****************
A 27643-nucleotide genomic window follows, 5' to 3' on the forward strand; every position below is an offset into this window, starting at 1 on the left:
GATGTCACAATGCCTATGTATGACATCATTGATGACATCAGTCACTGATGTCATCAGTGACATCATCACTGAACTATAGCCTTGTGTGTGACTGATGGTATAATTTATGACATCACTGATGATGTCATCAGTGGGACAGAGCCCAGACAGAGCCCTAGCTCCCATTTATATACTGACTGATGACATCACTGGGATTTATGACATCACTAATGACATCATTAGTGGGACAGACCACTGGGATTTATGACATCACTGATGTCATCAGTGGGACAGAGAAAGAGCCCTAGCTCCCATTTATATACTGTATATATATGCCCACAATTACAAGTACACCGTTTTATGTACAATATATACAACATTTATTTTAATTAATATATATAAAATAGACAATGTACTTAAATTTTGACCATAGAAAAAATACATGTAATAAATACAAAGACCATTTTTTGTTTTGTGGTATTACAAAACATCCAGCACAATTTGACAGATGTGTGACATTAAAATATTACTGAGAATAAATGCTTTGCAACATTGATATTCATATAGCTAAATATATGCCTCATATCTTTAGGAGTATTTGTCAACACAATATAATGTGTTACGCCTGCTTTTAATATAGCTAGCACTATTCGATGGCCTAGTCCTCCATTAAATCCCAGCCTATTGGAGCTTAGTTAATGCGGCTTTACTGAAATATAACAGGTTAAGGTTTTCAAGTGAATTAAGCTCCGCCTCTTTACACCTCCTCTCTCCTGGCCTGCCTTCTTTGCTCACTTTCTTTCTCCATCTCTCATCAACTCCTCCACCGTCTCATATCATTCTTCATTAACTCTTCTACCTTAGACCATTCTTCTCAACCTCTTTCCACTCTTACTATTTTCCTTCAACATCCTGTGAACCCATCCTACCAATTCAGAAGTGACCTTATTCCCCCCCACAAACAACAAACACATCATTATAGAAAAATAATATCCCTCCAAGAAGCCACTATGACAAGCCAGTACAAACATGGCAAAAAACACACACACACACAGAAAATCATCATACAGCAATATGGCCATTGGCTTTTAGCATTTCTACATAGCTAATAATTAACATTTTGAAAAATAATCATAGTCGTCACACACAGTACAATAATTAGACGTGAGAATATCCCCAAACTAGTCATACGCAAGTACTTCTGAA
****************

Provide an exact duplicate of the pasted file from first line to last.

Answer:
A 27643-nucleotide genomic window follows, 5' to 3' on the forward strand; every position below is an offset into this window, starting at 1 on the left:
GATGTCACAATGCCTATGTATGACATCATTGATGACATCAGTCACTGATGTCATCAGTGACATCATCACTGAACTATAGCCTTGTGTGTGACTGATGGTATAATTTATGACATCACTGATGATGTCATCAGTGGGACAGAGCCCAGACAGAGCCCTAGCTCCCATTTATATACTGACTGATGACATCACTGGGATTTATGACATCACTAATGACATCATTAGTGGGACAGACCACTGGGATTTATGACATCACTGATGTCATCAGTGGGACAGAGAAAGAGCCCTAGCTCCCATTTATATACTGTATATATATGCCCACAATTACAAGTACACCGTTTTATGTACAATATATACAACATTTATTTTAATTAATATATATAAAATAGACAATGTACTTAAATTTTGACCATAGAAAAAATACATGTAATAAATACAAAGACCATTTTTTGTTTTGTGGTATTACAAAACATCCAGCACAATTTGACAGATGTGTGACATTAAAATATTACTGAGAATAAATGCTTTGCAACATTGATATTCATATAGCTAAATATATGCCTCATATCTTTAGGAGTATTTGTCAACACAATATAATGTGTTACGCCTGCTTTTAATATAGCTAGCACTATTCGATGGCCTAGTCCTCCATTAAATCCCAGCCTATTGGAGCTTAGTTAATGCGGCTTTACTGAAATATAACAGGTTAAGGTTTTCAAGTGAATTAAGCTCCGCCTCTTTACACCTCCTCTCTCCTGGCCTGCCTTCTTTGCTCACTTTCTTTCTCCATCTCTCATCAACTCCTCCACCGTCTCATATCATTCTTCATTAACTCTTCTACCTTAGACCATTCTTCTCAACCTCTTTCCACTCTTACTATTTTCCTTCAACATCCTGTGAACCCATCCTACCAATTCAGAAGTGACCTTATTCCCCCCCACAAACAACAAACACATCATTATAGAAAAATAATATCCCTCCAAGAAGCCACTATGACAAGCCAGTACAAACATGGCAAAAAACACACACACACACAGAAAATCATCATACAGCAATATGGCCATTGGCTTTTAGCATTTCTACATAGCTAATAATTAACATTTTGAAAAATAATCATAGTCGTCACACACAGTACAATAATTAGACGTGAGAATATCCCCAAACTAGTCATACGCAAGTACTTCTGAA